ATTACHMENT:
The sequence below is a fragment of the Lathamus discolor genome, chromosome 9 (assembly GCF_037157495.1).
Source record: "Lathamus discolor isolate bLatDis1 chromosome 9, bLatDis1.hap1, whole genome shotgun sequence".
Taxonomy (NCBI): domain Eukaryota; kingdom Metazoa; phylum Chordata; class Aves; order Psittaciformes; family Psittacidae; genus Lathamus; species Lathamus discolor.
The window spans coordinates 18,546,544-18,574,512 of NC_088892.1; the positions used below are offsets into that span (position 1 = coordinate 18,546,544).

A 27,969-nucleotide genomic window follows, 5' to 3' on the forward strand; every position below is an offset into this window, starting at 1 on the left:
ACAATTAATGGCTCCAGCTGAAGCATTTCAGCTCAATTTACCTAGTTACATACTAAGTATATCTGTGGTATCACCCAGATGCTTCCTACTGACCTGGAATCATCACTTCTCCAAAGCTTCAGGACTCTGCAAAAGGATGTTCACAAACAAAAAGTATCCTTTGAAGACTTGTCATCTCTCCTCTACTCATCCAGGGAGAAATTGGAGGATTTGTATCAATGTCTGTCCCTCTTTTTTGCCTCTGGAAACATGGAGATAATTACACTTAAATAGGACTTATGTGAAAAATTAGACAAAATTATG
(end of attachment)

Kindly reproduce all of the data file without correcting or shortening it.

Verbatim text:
The sequence below is a fragment of the Lathamus discolor genome, chromosome 9 (assembly GCF_037157495.1).
Source record: "Lathamus discolor isolate bLatDis1 chromosome 9, bLatDis1.hap1, whole genome shotgun sequence".
Taxonomy (NCBI): domain Eukaryota; kingdom Metazoa; phylum Chordata; class Aves; order Psittaciformes; family Psittacidae; genus Lathamus; species Lathamus discolor.
The window spans coordinates 18,546,544-18,574,512 of NC_088892.1; the positions used below are offsets into that span (position 1 = coordinate 18,546,544).

A 27,969-nucleotide genomic window follows, 5' to 3' on the forward strand; every position below is an offset into this window, starting at 1 on the left:
ACAATTAATGGCTCCAGCTGAAGCATTTCAGCTCAATTTACCTAGTTACATACTAAGTATATCTGTGGTATCACCCAGATGCTTCCTACTGACCTGGAATCATCACTTCTCCAAAGCTTCAGGACTCTGCAAAAGGATGTTCACAAACAAAAAGTATCCTTTGAAGACTTGTCATCTCTCCTCTACTCATCCAGGGAGAAATTGGAGGATTTGTATCAATGTCTGTCCCTCTTTTTTGCCTCTGGAAACATGGAGATAATTACACTTAAATAGGACTTATGTGAAAAATTAGACAAAATTATG